Christ Tom...I haven't even bothered to retort.....but I will eventually....when I have the time. In the meantime try to look at the 'Fast show' videos. NICE!!

    Tom, I respect you ....and will always remember you for your Easy Winners.....got you!!!

    Frank

    PS....Hey...This isn't fair...you are 7 hrs behind the genuine (and only) British Greenwich Meantime!! and are always in a position to respond!! Where is the top in this topsy turvy (British) world???

    Why is it that the music I don't like is carp?? I heard the Bernstein (The Palms ) on the UK London 'Proms' a few days ago.....talk about dire!!!! (I just couldn't find the remote quick enough!!) Gives a whole new meanig to 'dire'. He should have called it a day after 'West Side Story' never a patch (commercially) on 'My Fair Lady' or 'The Sound of Music'......Sorry!! .......... Hey, but you know that in your (Easy Winners) heart.............

  8. #8

    Re: Can you have true Catholic Taste?

    Quote Originally Posted by danpowers
    I'd like to have Catholic taste, but I'm a Unitarian.

    I must disagree with you about Schoenberg and Reich and "undermining core values" of each other. I actually view them as similar, at least to the extent that both composers are deeply concerned with the structure and the intellectual underpinnings of their music. So, yes, I believe it is possible to appreciate both composers, and for similar reasons.
    Hmm, maybe that's a bad example; I'm not sure. I'd say that structure is not really part of Reich's music at all. He really tried to do away with structure altogether and replace it with a process. The structure is only an emergent phenomenon. With Schoenberg the stucture comes first and the notes get filled in later.They do seem diametrically opposed to me; two very different critiques of the music of the previous few hundred years.
    One thing is for sure, we all hear music differently. To most people alive today a 7th chord is a pretty mellow consonant chord with which you could end a piece with quite happily. You don't feel an intense urge for that chord to resolve like composers once did. So by listening to more chromatic music you have lost a kind of gut reaction appreciation of the music of, say, Beethoven.
    I seriously think that when I started listening to Hank Williams my brain got used to hearing 4 note chords and harmonically simpler stuff, and the Miles Davis I used to like sounded like a chaotic mess. I'm not saying one is better than the other.
    "A composer is a guy who goes around forcing his will on unsuspecting air molecules,often with the assistence of unsuspecting musicians"

  9. #9
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    Re: Can you have true Catholic Taste?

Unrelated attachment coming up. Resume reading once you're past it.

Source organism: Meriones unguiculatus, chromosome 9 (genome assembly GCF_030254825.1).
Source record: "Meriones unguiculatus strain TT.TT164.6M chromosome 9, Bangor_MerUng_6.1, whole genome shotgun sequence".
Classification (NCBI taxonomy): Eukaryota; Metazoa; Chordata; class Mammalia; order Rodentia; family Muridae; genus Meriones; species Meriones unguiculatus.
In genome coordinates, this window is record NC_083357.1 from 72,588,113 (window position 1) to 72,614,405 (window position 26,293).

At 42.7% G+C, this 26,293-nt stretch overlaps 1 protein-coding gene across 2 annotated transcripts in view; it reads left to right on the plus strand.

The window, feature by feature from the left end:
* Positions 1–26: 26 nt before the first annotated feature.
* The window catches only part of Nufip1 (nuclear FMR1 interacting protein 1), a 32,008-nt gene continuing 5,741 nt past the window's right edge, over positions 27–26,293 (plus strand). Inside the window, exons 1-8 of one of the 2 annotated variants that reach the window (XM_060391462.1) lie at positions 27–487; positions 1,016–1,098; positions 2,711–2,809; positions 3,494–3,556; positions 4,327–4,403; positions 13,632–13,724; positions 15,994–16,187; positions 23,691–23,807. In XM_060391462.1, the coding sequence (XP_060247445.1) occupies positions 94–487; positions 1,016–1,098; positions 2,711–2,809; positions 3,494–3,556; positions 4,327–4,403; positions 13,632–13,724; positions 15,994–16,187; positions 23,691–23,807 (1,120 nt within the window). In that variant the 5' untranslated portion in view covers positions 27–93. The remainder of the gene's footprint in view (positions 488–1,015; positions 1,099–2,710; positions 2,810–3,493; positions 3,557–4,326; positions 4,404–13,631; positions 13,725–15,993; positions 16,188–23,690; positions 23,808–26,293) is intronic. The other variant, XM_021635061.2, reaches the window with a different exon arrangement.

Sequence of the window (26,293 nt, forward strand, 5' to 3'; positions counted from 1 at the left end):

Quote Originally Posted by deadbeat
    Hmm, maybe that's a bad example; I'm not sure. I'd say that structure is not really part of Reich's music at all. He really tried to do away with structure altogether and replace it with a process. The structure is only an emergent phenomenon. With Schoenberg the stucture comes first and the notes get filled in later.They do seem diametrically opposed to me; two very different critiques of the music of the previous few hundred years.
    One thing is for sure, we all hear music differently. To most people alive today a 7th chord is a pretty mellow consonant chord with which you could end a piece with quite happily. You don't feel an intense urge for that chord to resolve like composers once did. So by listening to more chromatic music you have lost a kind of gut reaction appreciation of the music of, say, Beethoven.
    I seriously think that when I started listening to Hank Williams my brain got used to hearing 4 note chords and harmonically simpler stuff, and the Miles Davis I used to like sounded like a chaotic mess. I'm not saying one is better than the other.
    You're right Deadbeat.....give me Hank Williams any day.....Miles Davis is (was) carp! (Is he still living?) Who knows....Who cares.....certainly only a tiny minority....so that's OK isn't it????

    Enough pandering to minorities......

    Frank

  10. #10

    Re: Can you have true Catholic Taste?

    I can sometimes find something interesting in many styles, but I don't think someone can like every style. For the official 'Tell us where you stand or we'll kick you in the nuts" record:

    I like some:
    -Classical period music
    -Romantic period music
    -Impressionism period music
    -melodic jazz
    -Rock, or to be precise; ROCK!
    -Pop (though not the bubbke gum kind)
    -Some country (providing I'm drunk enough)
    -Electronica
    -Ethereal stuff

    I can't stand most:
    -Rap
    -Atonal music
    -Speed Metal
    -Disco
    -Did I mention Rap?
    -Anything with a banjo in it
    -Punk
    -Nu Metal
    -Modal Jazz
    -Music that is weird for the sake of being weird
    -Tejano
    -And this might get me killed; Jimmy Buffet

    Oh, and I also hate Rap.